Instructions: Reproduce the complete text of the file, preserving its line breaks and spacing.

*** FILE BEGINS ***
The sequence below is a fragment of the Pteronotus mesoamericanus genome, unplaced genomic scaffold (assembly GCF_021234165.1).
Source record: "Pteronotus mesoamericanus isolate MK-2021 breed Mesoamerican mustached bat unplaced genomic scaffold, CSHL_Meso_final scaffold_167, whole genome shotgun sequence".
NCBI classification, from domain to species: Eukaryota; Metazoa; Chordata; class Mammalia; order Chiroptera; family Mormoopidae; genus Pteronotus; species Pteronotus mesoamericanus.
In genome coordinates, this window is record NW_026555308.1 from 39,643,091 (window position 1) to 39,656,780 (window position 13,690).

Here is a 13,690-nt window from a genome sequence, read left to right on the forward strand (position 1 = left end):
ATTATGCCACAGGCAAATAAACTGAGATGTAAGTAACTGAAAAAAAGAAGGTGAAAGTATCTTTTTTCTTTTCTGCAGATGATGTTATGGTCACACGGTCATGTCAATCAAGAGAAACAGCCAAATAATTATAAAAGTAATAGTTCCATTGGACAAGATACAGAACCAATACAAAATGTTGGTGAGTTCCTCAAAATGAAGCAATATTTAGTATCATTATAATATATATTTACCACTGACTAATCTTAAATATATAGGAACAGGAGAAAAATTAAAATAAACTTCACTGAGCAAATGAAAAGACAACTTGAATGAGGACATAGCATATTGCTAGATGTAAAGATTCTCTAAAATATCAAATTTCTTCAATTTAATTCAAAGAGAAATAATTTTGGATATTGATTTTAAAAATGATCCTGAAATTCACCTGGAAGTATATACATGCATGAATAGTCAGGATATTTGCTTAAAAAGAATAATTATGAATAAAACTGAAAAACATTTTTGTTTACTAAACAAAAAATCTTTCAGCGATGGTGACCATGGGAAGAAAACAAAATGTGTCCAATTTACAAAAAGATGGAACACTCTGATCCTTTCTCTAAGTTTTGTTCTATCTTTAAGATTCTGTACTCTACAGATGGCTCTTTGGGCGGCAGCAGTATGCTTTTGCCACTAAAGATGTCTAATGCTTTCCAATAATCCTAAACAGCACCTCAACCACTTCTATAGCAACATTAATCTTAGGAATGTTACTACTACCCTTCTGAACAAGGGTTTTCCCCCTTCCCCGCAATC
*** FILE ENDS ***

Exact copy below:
The sequence below is a fragment of the Pteronotus mesoamericanus genome, unplaced genomic scaffold (assembly GCF_021234165.1).
Source record: "Pteronotus mesoamericanus isolate MK-2021 breed Mesoamerican mustached bat unplaced genomic scaffold, CSHL_Meso_final scaffold_167, whole genome shotgun sequence".
NCBI classification, from domain to species: Eukaryota; Metazoa; Chordata; class Mammalia; order Chiroptera; family Mormoopidae; genus Pteronotus; species Pteronotus mesoamericanus.
In genome coordinates, this window is record NW_026555308.1 from 39,643,091 (window position 1) to 39,656,780 (window position 13,690).

Here is a 13,690-nt window from a genome sequence, read left to right on the forward strand (position 1 = left end):
ATTATGCCACAGGCAAATAAACTGAGATGTAAGTAACTGAAAAAAAGAAGGTGAAAGTATCTTTTTTCTTTTCTGCAGATGATGTTATGGTCACACGGTCATGTCAATCAAGAGAAACAGCCAAATAATTATAAAAGTAATAGTTCCATTGGACAAGATACAGAACCAATACAAAATGTTGGTGAGTTCCTCAAAATGAAGCAATATTTAGTATCATTATAATATATATTTACCACTGACTAATCTTAAATATATAGGAACAGGAGAAAAATTAAAATAAACTTCACTGAGCAAATGAAAAGACAACTTGAATGAGGACATAGCATATTGCTAGATGTAAAGATTCTCTAAAATATCAAATTTCTTCAATTTAATTCAAAGAGAAATAATTTTGGATATTGATTTTAAAAATGATCCTGAAATTCACCTGGAAGTATATACATGCATGAATAGTCAGGATATTTGCTTAAAAAGAATAATTATGAATAAAACTGAAAAACATTTTTGTTTACTAAACAAAAAATCTTTCAGCGATGGTGACCATGGGAAGAAAACAAAATGTGTCCAATTTACAAAAAGATGGAACACTCTGATCCTTTCTCTAAGTTTTGTTCTATCTTTAAGATTCTGTACTCTACAGATGGCTCTTTGGGCGGCAGCAGTATGCTTTTGCCACTAAAGATGTCTAATGCTTTCCAATAATCCTAAACAGCACCTCAACCACTTCTATAGCAACATTAATCTTAGGAATGTTACTACTACCCTTCTGAACAAGGGTTTTCCCCCTTCCCCGCAATC